2nd. The penalty of prision correccional in its minimum and medium periods, if the amount of the fraud is over One million two hundred thousand pesos (P1,200,000) but does not exceed Two million four hundred thousand pesos (P2,400,000).

3rd. The penalty of arresto mayor in its maximum period to prision correccional in its minimum period, if such amount is over Forty thousand pesos (P40,000) but does not exceed One million two hundred thousand pesos (P1,200,000). (emphasis and underlining supplied)

4th. By arresto mayor in its medium and maximum periods, if such amount does not exceed Forty thousand pesos (P40,000): Provided, That in the four cases mentioned, the fraud be committed by any of the following means:

x x x x

Considering that the amount involved in the subject transaction is P103,500.00, the proper imposable penalty is arresto mayor in its maximum period to prision correccional in its minimum period. This has a range of 4 months and 1 day to 2 years and 4 months, with a minimum period of 4 months and 1 day to 1 year, a medium period of 1 year and 1 day to 1 year and 8 months, and a maximum period of 1 year, 8 months and 1 day to 2 years and 4 months.

Applying the Indeterminate Sentence Law (ISL), the minimum term, which is left to the sound discretion of the court,22 should be within the range of the penalty next lower than the aforementioned penalty, which is left to the sound discretion of the court.23 The penalty next lower is arresto mayor in its minimum and medium periods, with a range of 1 month and 1 day to 4 months. The Court now fixes the minimum at 4 months. On the other hand, the maximum term is that which, in view of the attending circumstances, could be properly imposed under the RPC rules.24 Under Article 64 of the RPC, the penalty prescribed shall be imposed in its medium period when there are neither aggravating nor mitigating circumstances. Since none of these circumstances are attendant in the case at bar, the maximum term is the medium period of arresto mayor maximum to prision correccional minimum, at 1 year and 1 day to 1 year and 8 months.

In line with current policy,25 the Court also modifies the rate of interest imposed by the CA. Such interest shall be imposed at the legal rate of six percent (6%) per annum on the monetary award, from the date of finality of this Decision until fully paid.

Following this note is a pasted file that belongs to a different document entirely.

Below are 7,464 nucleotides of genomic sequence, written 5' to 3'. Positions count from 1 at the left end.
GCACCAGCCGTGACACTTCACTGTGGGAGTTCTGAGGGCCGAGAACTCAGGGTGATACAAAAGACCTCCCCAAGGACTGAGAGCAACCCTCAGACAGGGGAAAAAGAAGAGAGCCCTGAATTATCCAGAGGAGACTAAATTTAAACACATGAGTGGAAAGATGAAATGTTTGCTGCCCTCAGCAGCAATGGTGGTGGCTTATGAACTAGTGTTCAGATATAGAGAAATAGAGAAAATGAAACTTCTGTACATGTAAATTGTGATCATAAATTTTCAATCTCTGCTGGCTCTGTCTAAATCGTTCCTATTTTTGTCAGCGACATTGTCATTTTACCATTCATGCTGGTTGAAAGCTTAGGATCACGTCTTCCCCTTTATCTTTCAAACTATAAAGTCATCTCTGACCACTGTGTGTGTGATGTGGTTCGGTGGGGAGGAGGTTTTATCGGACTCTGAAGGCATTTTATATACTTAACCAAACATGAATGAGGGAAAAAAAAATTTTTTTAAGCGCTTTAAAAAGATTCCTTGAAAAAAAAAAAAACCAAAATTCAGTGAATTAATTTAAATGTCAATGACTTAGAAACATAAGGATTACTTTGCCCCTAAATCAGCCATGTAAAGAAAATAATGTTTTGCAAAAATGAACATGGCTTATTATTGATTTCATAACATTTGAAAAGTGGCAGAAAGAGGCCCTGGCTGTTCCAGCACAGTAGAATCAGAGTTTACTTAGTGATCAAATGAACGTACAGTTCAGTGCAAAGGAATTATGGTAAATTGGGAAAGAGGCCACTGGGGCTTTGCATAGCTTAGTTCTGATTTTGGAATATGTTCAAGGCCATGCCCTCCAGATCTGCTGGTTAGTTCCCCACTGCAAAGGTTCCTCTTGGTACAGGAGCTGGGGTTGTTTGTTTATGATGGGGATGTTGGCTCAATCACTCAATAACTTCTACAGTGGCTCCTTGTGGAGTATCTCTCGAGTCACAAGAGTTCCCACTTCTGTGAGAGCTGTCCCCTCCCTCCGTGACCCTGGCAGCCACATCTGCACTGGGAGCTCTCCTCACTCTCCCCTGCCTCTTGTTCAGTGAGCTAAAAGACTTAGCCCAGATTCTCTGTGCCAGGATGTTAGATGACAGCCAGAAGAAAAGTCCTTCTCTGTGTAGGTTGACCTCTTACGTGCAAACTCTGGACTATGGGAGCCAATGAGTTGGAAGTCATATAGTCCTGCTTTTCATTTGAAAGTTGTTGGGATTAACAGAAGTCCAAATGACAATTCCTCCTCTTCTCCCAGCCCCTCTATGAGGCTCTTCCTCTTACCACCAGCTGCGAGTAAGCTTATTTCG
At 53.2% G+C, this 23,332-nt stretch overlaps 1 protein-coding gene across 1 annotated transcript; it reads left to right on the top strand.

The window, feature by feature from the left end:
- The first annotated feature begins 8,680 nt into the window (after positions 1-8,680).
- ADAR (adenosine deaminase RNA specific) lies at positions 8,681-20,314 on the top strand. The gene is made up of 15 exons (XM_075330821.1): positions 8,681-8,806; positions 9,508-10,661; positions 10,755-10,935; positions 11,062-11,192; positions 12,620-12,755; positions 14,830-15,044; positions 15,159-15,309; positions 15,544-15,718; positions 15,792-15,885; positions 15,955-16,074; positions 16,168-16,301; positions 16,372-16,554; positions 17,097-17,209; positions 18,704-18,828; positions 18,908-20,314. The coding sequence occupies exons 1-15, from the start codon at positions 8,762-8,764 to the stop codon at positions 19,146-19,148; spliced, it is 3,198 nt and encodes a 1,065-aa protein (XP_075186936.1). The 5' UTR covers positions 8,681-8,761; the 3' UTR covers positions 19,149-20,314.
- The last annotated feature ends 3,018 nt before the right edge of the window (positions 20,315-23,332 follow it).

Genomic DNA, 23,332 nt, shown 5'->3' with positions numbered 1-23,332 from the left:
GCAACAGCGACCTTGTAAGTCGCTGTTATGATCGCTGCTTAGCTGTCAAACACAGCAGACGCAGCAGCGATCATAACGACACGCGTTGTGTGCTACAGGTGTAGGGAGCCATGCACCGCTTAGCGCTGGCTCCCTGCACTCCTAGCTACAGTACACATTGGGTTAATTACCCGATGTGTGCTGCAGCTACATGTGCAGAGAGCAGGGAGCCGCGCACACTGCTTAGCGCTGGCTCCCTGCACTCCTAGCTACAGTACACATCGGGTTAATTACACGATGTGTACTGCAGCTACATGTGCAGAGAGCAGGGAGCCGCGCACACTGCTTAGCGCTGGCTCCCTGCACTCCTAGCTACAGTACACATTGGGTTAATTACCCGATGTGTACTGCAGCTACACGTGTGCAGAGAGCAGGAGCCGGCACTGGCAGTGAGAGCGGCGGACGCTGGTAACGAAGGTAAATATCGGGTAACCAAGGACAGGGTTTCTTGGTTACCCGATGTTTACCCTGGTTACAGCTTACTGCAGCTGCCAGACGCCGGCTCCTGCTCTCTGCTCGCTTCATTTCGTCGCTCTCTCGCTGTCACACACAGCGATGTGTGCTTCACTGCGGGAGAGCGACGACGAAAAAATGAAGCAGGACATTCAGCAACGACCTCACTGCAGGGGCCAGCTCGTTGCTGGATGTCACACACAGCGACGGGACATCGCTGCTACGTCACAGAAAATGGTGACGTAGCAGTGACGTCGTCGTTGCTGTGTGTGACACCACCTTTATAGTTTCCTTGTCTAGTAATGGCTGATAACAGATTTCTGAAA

WHEREFORE, the 6 November 2009 Decision of the Court of Appeals in CA-G.R. CR No. 29462 is MODIFIED with respect to the penalty imposed on petitioner Iluminada Batac. The indeterminate sentence imposed on petitioner Iluminada Batac is hereby reduced to 4 months of arresto mayor, as minimum, and 1 year and 8 months of prision correccional, as maximum. The monetary award shall earn interest at the legal rate of six percent (6%) per annum from the date of finality of this resolution until fully paid.

In all other respects, the Decision of the Court of Appeals is AFFIRMED.


Velasco, Jr., (Chairperson), Bersamin, Leonen, and Gesmundo, JJ., concur.

July 6, 2018



Please take notice that on June 6, 2018 a Resolution, copy attached hereto, was rendered by the Supreme Court in the above-entitled case, the original of which was received by this Office on July 6, 2018 at 2:47 p.m.

Very truly yours,

Division Clerk of Court


1 Rollo, pp. 56-72; penned by Associate Justice Jane Aurora C. Lantion, and concurred in by Associate Justices Mario L. Guarina III and Mariflor P. Punzalan Castillo.

2 Id. at 21-22.

3 Id. at 26.

4 Id. at 71-72.

5 Century Iron Works, Inc. v. Bañas, 711 Phil. 576, 585-586 (2013).

6 Id. at 586.

7 Pascual v. Burgos, 776 Phil. 167, 182-183 (2016), where the Court, citing Medina v. Mayor Asistio Jr., 269 Phil. 225, 232 (1990) reiterated the exceptions, viz:

(1) When the conclusion is a finding grounded entirely on speculation, surmises or conjectures;

(2) When the inference made is manifestly mistaken, absurd or impossible;

(3) Where there is a grave abuse of discretion;

(4) When the judgment is based on a misapprehension of facts;

(5) When the findings of fact are conflicting;

(6) When the Court of Appeals, in making its findings, went beyond the issues of the case and the same is contrary to the admissions of both appellant and appellee;

(7) The findings of the Court of Appeals are contrary to those of the trial court;

(8) When the findings of fact are conclusions without citation of specific evidence on which they are based;

(9) When the facts set forth in the petition as well as in the petitioner's main and reply briefs are not disputed by the respondents; and

(10) The finding of fact of the Court of Appeals is premised on the supposed absence of evidence and is contradicted by the evidence on record.

8 Id. at 182.

9 TSN, 19 January 2001, pp. 3-8.

10 People v. Anticamara, 666 Phil. 484, 508 (2011).

11 Lopez v. People, 578 Phil. 486, 491-492.

12 Id. at 492.

13 Id.

14 298 Phil. 661 (1993).

15 Id. at 669.

16 TSN, 8 February 2000, pp. 13-20; TSN, 19 January 2001, pp. 3-8.

17 Id.

18 TSN, 1 December 2001, pp. 34-35.

19 TSN, 8 February 2000, pp. 19-20.

20 Rimando v. Aldaba, 745 Phil. 358, 364 (2014).

21 Id.

22 Vasquez v. People, 566 Phil. 507, 513 (2008).

23 Indeterminate Sentence Law, Section 1.

24 Id.

25 People v. Jugueta, 783 Phil. 806, 854 (2016) citing Nacar v. Gallery Frames, 716 Phil. 267, 283 (2013).